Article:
Say What I Mean…

Say What I Mean


I’m still getting this wrong. I’ve had some pretty big fails with saying exactly what I mean to our 4 year old. This is sort of a continuation of “lying to children”, because more and more im finding my little boy needs absolute literal honesty.

He takes what he hears as being exactly as it sounds – like the other day watching TV and the news reporter said that “Australia is broke” and my little boy turned to me in shock and confusion and said “Mummy! Australia is broken!” and no amount of assurance that Australia is not “broken” would convince him otherwise. And don’t get me started on the conversations we’ve had when daddy declares the “internet is dead” or something “killed the computer”.

Jasper is also very sweet, and he likes to do the right thing, he generally will try to follow instructions from adults – but again, he will only do what he’s actually told to do, not what was meant, but exactly what is SAID. I’ve been caught out a few times with this. One time asking him to “chuck me the remote” and I had a remote THROWN at me with full force. Well… I did ask…  and many times where I’ve told him to “Put that down right now!” and whatever precious or breakable thing he’s gotten his hands on gets dropped immediately on to the floor, which was particularly bad when we lived in a tiled home. Once I told him “Come on, jump into bed.” And he did – he jumped onto his bed then rebounded face first into the headboard, giving himself a black eye. I felt SO guilty!

He’s  also good at keeping me in check if I exaggerate, because he also has an incredible memory, so if I was to say “that ALWAYS happens”, he will promptly remind me of all the occasions where that statement was incorrect. Thanks buddy.

One of the worst occasions though was I’d told him he couldn’t ride his bike around a bike circuit over a pedestrian bridge and through a park, because we weren’t walking in that direction. I was walking away with baby in the pram and kept calling for him to come with me, but he kept refusing. In a moment of frustration I called out “Okay bye then!” and started to walk off on him – expecting he’d follow. He took that as “Okay bye then – you can go and sped off on his bike, almost instantly out of sight, I turned and ran – pushing the pram – after him, calling out for him to stop but he was so fast he was too far away before I’d really realised he was going. I didn’t catch up with him for several minutes, absolutely panicking and just hoping he’d headed in the direction on the track I thought he would. When I did catch him, huffing and puffing, I told him never to ride off on me like that again, but he was so confused why I was mad at him – because in his interpretation, I’d given him permission to go!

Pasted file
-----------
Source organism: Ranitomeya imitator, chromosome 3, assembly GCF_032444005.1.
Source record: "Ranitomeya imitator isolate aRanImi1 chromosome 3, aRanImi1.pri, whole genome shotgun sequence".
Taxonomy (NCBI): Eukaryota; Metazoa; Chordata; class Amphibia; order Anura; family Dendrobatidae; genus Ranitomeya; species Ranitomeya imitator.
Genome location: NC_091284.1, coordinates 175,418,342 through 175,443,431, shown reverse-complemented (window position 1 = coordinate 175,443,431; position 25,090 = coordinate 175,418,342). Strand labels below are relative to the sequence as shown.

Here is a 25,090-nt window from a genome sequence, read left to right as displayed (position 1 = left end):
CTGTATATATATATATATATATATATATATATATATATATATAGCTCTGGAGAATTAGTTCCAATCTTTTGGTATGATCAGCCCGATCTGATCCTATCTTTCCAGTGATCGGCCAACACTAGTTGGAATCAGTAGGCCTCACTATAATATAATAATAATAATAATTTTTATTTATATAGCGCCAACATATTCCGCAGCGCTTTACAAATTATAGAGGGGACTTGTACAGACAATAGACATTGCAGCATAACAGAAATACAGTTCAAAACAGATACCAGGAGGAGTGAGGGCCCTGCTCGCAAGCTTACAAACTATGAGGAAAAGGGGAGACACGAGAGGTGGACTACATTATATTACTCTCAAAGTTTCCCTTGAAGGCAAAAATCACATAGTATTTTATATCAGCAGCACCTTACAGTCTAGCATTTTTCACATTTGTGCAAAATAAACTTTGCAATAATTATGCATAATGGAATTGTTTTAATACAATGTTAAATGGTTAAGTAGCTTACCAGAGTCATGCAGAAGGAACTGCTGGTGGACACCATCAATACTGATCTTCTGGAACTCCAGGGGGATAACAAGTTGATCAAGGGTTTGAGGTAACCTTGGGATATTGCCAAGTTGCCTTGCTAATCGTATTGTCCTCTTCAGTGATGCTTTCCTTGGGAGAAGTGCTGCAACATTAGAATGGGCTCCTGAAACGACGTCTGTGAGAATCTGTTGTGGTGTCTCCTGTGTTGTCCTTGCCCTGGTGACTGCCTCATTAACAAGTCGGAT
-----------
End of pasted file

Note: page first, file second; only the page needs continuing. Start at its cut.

Once I’d cooled off and calmed down we did have a little chat afterwards about he needs to listen when I tell him he needs to go with me, but I admitted to him that I’d said the wrong thing and that I would be more careful to say what I mean in the future.

I’ll probably continue to make these mistakes, because I just didn’t realise how much I say that isn’t actually what I meant and he’ll continue to reflect back to me the most literal interpretation of my words until I’ve thoroughly learnt my lesson or until he comes to understand figurative language and context!

Rachel Stewart

Rachel is the founder of Parenting Central. She is raising two children, boy and girl, with her partner. Rachel is obsessed prams, car seats, carriers and all things baby. She has worked in the baby industry for several years, for both suppliers and also in a retail setting and has developed a passion for connecting parents with the right products to make their lives easier. When Rachel isn't playing with prams she's enjoys crocheting, drinking coffee (sometimes wine) and spending a little too much time on Facebook.

One Comment

Related Articles

Next Article